Each his own, I think! Some people love to spend hours delving into opening variations, trying to immediately take their opponent out in a sharp Najdorf while others would prefer to study an opening that gives them a playable game. At the very top, obviously the approach is very different. All the players are very well prepared there and the main emphasize is on trying to surprise your opponent and get a playable position in the process.

How important is it for amateurs to study openings?

Honestly, not much! Amateurs tend to spend most time in this area because results are immediately visible. It's all short-term though, and long-term one would do better to spend the time on analyzing one's games, endgames, solving etc.

But why study chess at all – would it not be easier and more fun to just play and simply enjoy the game?

We are walking a very philosophical path now! Personally, I like to broaden my horizons and deepen my understanding of the game. I can't imagine simply playing the game and not drawing any conclusions from it.

Erwin l'Ami after winning the strong Reykjavik Open 2015 with 8.5/10

You are a strong grandmaster and a strong blitz-player. In 2015 you won the Rabat Blitz Marathon and in 2016 you became Dutch Online Blitz Champion. Do you use blitz to try gambits or new opening ideas?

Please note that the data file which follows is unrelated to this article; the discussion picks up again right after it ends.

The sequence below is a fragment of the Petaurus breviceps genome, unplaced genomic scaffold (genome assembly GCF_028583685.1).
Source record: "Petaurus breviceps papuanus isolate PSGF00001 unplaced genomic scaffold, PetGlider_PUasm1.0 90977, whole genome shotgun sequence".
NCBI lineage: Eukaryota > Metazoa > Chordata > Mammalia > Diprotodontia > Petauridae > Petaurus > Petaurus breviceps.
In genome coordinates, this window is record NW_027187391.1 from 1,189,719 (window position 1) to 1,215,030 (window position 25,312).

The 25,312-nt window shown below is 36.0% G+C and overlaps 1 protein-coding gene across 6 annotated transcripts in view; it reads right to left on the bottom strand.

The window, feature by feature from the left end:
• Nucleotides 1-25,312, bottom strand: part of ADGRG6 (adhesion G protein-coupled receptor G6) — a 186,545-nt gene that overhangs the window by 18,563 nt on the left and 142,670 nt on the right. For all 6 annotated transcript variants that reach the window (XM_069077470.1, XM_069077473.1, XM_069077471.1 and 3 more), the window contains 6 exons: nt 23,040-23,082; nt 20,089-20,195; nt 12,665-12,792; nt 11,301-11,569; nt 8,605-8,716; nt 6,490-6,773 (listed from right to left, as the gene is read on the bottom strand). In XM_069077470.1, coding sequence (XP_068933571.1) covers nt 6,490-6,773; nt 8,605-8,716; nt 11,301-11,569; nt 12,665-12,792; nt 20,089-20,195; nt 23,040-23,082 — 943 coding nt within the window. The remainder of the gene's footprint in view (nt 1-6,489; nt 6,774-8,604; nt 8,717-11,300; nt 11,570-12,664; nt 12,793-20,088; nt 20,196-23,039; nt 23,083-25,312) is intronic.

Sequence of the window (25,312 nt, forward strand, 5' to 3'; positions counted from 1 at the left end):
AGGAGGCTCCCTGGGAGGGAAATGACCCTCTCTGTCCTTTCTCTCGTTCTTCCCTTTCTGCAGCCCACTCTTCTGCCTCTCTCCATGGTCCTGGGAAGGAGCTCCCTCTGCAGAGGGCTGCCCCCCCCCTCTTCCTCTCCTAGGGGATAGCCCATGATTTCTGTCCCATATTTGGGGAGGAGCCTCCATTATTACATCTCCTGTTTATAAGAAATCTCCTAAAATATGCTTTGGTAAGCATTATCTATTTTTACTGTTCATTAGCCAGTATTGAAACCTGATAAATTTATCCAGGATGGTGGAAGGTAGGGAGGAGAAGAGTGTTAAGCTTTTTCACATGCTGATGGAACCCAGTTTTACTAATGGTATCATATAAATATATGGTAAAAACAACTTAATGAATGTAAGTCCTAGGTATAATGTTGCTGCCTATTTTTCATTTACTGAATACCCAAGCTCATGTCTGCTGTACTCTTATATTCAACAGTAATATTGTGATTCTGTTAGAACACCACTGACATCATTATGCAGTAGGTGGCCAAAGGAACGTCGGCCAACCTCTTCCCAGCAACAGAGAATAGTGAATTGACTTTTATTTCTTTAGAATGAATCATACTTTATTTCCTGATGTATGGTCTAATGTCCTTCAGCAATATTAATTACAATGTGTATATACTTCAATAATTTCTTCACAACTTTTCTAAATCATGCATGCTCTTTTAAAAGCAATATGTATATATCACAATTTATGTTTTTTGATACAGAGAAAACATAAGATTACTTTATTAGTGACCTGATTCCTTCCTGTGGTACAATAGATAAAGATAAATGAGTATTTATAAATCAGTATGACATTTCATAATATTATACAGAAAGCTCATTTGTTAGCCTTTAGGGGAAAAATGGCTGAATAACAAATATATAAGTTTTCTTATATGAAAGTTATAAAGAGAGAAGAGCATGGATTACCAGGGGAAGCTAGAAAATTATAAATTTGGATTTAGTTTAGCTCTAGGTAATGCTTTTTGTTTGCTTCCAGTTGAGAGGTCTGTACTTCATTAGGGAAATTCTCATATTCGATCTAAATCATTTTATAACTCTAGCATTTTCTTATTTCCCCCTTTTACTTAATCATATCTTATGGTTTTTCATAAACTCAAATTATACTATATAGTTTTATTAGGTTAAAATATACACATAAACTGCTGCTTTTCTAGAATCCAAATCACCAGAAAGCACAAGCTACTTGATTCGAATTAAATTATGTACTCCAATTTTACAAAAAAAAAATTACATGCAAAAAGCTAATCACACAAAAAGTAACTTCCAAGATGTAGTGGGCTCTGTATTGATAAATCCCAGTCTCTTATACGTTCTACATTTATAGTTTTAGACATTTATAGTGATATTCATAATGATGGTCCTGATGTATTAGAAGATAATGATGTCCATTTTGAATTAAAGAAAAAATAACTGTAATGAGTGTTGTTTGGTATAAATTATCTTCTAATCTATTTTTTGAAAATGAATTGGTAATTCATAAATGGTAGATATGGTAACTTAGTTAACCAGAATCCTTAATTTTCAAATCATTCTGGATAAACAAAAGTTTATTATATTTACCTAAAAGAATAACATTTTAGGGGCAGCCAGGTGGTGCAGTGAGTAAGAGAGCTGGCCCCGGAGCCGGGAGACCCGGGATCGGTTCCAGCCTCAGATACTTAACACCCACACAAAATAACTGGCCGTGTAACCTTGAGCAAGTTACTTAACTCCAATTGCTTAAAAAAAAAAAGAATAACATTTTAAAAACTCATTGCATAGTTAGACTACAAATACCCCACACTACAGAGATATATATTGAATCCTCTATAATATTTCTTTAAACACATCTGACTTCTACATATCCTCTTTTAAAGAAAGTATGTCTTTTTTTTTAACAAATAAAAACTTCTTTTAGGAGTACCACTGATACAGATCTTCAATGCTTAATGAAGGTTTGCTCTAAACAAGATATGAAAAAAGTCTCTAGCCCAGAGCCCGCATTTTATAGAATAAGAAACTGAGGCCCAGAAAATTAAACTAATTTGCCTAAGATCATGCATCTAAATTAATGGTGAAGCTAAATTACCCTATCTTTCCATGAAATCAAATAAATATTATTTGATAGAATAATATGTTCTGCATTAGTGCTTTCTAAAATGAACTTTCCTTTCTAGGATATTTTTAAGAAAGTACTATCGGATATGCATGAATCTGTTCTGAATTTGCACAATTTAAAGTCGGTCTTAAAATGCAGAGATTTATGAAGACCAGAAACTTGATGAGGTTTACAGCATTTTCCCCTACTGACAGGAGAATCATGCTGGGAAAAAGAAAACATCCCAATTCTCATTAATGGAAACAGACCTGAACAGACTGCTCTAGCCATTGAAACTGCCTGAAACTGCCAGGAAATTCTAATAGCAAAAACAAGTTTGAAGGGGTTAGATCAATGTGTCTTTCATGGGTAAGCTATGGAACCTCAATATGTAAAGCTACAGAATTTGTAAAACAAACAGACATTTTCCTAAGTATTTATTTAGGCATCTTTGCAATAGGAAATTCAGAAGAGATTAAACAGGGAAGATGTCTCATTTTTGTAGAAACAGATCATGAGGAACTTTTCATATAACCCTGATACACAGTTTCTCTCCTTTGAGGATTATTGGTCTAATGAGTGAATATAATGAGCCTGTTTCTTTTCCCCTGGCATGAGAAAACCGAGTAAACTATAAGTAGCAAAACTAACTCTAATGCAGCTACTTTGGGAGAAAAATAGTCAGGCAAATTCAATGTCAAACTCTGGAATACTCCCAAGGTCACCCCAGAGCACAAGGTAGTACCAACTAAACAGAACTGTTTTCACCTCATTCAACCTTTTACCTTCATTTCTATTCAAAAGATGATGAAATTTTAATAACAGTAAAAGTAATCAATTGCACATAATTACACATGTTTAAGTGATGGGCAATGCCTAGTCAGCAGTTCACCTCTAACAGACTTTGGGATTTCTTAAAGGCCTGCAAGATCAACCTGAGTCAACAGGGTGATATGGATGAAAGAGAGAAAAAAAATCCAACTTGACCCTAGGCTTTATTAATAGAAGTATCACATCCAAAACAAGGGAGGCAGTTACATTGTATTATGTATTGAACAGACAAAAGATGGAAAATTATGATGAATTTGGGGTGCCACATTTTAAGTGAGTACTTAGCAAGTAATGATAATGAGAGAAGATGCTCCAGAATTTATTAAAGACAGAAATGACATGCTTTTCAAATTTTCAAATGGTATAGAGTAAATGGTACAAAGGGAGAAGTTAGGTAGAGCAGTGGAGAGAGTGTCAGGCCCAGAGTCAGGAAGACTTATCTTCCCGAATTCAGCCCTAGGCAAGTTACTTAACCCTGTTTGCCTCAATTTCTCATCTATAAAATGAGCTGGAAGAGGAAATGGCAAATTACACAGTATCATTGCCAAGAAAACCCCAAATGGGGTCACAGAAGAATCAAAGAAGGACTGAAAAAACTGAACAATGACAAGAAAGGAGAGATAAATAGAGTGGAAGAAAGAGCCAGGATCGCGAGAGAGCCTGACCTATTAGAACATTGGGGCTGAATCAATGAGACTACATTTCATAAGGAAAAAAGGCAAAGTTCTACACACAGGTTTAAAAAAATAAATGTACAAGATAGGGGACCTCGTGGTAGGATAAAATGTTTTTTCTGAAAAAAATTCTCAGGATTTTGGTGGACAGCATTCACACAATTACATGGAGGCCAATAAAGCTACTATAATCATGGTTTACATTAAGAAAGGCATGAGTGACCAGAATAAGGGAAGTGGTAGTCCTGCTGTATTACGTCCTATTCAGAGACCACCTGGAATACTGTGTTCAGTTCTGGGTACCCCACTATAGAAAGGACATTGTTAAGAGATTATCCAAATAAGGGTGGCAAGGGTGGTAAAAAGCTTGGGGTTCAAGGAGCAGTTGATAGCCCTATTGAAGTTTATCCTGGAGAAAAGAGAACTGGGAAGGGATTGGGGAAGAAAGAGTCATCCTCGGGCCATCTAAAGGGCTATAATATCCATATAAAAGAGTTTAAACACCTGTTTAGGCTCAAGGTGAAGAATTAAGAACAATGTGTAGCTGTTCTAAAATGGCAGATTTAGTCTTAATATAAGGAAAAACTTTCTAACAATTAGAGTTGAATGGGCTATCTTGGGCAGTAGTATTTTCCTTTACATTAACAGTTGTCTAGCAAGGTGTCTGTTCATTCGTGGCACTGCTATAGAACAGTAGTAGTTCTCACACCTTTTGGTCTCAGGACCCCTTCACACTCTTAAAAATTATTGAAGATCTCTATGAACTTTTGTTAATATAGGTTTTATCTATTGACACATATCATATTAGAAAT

Since I am doing a lot of work for Anish these days, I tend to have less time to play myself. (Online) blitz is a way to keep 'in touch' with the board and that's my main goal behind it. Rabat blitz was a very fun event and I sure hope the tournament will resurrect in the near future!

Can blitz help to improve one’s game or is it just fun and entertainment?

If you take it serious, I think it can be a helpful tool to test new openings or play strong opponents. As a young player it was a great experience that I could just go online and play with grandmasters.

Last question: what is your favorite game, what is your favorite gambit gameand what is your favorite Stonewall game?

Favorite game

I think Kasparov-Topalov, Wijk aan Zee 1999 for the mere fact I was right there and it gave such a lasting impression. 

Favorite gambit game

Ekebjaerg-Timmerman, Correspondence 1991


Favorite Stonewall game

I think Anand-Carlsen, from Grenke 2015 was quite monumental for the line!



A ChessBase feature with Erwin l'Ami

Johannes Fischer was born in 1963 in Hamburg and studied English and German literature in Frankfurt. He now lives as a writer and translator in Nürnberg. He is a FIDE-Master and regularly writes for KARL, a German chess magazine focusing on the links between culture and chess. On his own blog he regularly publishes notes on "Film, Literature and Chess".